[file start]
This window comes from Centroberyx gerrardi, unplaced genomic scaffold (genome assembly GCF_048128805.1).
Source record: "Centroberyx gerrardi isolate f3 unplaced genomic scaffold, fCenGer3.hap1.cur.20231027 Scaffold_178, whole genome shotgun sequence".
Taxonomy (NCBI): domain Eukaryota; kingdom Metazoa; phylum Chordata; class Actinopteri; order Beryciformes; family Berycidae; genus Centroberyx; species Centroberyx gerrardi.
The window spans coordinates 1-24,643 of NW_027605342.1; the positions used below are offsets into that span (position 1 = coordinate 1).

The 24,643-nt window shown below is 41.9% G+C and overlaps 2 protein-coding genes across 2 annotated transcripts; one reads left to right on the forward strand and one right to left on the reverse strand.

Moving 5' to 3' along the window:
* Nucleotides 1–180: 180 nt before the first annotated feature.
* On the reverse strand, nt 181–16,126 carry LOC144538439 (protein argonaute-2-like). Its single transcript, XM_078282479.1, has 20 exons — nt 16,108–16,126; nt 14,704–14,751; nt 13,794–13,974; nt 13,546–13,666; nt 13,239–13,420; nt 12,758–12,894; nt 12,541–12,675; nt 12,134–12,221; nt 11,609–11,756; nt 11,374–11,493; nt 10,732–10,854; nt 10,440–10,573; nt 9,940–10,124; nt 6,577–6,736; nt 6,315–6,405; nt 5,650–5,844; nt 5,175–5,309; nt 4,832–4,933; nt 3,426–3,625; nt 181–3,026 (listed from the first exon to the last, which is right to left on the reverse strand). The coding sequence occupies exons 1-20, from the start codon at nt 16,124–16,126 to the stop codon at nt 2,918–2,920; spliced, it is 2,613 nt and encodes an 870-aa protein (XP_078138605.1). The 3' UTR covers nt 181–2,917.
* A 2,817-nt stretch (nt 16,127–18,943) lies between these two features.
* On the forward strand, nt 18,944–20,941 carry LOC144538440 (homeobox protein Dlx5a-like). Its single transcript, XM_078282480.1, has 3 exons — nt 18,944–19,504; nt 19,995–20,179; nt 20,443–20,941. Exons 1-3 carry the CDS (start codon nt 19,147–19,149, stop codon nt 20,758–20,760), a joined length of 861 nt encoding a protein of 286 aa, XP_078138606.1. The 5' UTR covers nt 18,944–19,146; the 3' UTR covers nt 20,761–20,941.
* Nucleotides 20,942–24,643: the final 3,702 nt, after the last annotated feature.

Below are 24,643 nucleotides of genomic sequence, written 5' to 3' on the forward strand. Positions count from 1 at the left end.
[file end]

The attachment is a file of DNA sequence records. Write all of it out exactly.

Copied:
This window comes from Centroberyx gerrardi, unplaced genomic scaffold (genome assembly GCF_048128805.1).
Source record: "Centroberyx gerrardi isolate f3 unplaced genomic scaffold, fCenGer3.hap1.cur.20231027 Scaffold_178, whole genome shotgun sequence".
Taxonomy (NCBI): domain Eukaryota; kingdom Metazoa; phylum Chordata; class Actinopteri; order Beryciformes; family Berycidae; genus Centroberyx; species Centroberyx gerrardi.
The window spans coordinates 1-24,643 of NW_027605342.1; the positions used below are offsets into that span (position 1 = coordinate 1).

The 24,643-nt window shown below is 41.9% G+C and overlaps 2 protein-coding genes across 2 annotated transcripts; one reads left to right on the forward strand and one right to left on the reverse strand.

Moving 5' to 3' along the window:
* Nucleotides 1–180: 180 nt before the first annotated feature.
* On the reverse strand, nt 181–16,126 carry LOC144538439 (protein argonaute-2-like). Its single transcript, XM_078282479.1, has 20 exons — nt 16,108–16,126; nt 14,704–14,751; nt 13,794–13,974; nt 13,546–13,666; nt 13,239–13,420; nt 12,758–12,894; nt 12,541–12,675; nt 12,134–12,221; nt 11,609–11,756; nt 11,374–11,493; nt 10,732–10,854; nt 10,440–10,573; nt 9,940–10,124; nt 6,577–6,736; nt 6,315–6,405; nt 5,650–5,844; nt 5,175–5,309; nt 4,832–4,933; nt 3,426–3,625; nt 181–3,026 (listed from the first exon to the last, which is right to left on the reverse strand). The coding sequence occupies exons 1-20, from the start codon at nt 16,124–16,126 to the stop codon at nt 2,918–2,920; spliced, it is 2,613 nt and encodes an 870-aa protein (XP_078138605.1). The 3' UTR covers nt 181–2,917.
* A 2,817-nt stretch (nt 16,127–18,943) lies between these two features.
* On the forward strand, nt 18,944–20,941 carry LOC144538440 (homeobox protein Dlx5a-like). Its single transcript, XM_078282480.1, has 3 exons — nt 18,944–19,504; nt 19,995–20,179; nt 20,443–20,941. Exons 1-3 carry the CDS (start codon nt 19,147–19,149, stop codon nt 20,758–20,760), a joined length of 861 nt encoding a protein of 286 aa, XP_078138606.1. The 5' UTR covers nt 18,944–19,146; the 3' UTR covers nt 20,761–20,941.
* Nucleotides 20,942–24,643: the final 3,702 nt, after the last annotated feature.

Below are 24,643 nucleotides of genomic sequence, written 5' to 3' on the forward strand. Positions count from 1 at the left end.